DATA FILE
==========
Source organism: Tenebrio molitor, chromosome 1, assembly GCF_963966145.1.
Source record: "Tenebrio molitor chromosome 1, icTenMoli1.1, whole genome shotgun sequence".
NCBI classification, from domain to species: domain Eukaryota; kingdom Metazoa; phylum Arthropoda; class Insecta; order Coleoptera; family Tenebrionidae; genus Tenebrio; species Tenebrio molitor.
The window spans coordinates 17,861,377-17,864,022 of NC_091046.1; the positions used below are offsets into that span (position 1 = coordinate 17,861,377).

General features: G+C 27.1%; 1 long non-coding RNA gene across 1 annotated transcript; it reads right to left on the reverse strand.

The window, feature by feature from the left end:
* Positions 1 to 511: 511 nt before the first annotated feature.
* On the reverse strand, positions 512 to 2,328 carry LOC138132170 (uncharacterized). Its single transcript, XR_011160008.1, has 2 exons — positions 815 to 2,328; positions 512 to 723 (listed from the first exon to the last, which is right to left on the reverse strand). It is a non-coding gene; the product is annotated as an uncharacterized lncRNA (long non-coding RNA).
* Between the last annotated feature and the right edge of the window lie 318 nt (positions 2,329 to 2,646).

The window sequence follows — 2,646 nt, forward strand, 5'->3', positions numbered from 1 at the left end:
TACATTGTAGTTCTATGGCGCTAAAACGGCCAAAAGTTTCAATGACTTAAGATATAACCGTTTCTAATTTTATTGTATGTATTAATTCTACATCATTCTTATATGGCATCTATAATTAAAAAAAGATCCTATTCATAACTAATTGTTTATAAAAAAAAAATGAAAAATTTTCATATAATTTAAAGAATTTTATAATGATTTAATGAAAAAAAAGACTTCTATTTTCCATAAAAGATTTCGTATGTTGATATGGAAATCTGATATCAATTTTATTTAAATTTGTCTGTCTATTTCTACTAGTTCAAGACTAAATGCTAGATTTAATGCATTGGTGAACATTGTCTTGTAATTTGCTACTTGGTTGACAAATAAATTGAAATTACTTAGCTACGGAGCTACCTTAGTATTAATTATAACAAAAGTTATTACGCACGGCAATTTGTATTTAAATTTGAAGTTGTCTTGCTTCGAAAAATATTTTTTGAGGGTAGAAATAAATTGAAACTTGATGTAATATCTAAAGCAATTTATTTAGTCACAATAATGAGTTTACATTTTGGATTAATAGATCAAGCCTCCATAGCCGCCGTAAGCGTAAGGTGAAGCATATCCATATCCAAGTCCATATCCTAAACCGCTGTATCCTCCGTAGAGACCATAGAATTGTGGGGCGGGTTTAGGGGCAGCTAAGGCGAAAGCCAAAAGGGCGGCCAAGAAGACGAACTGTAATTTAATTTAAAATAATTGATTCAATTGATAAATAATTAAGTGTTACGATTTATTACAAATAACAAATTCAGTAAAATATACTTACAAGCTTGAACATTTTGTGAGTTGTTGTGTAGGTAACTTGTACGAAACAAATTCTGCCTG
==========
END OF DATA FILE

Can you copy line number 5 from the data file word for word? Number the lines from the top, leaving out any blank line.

General features: G+C 27.1%; 1 long non-coding RNA gene across 1 annotated transcript; it reads right to left on the reverse strand.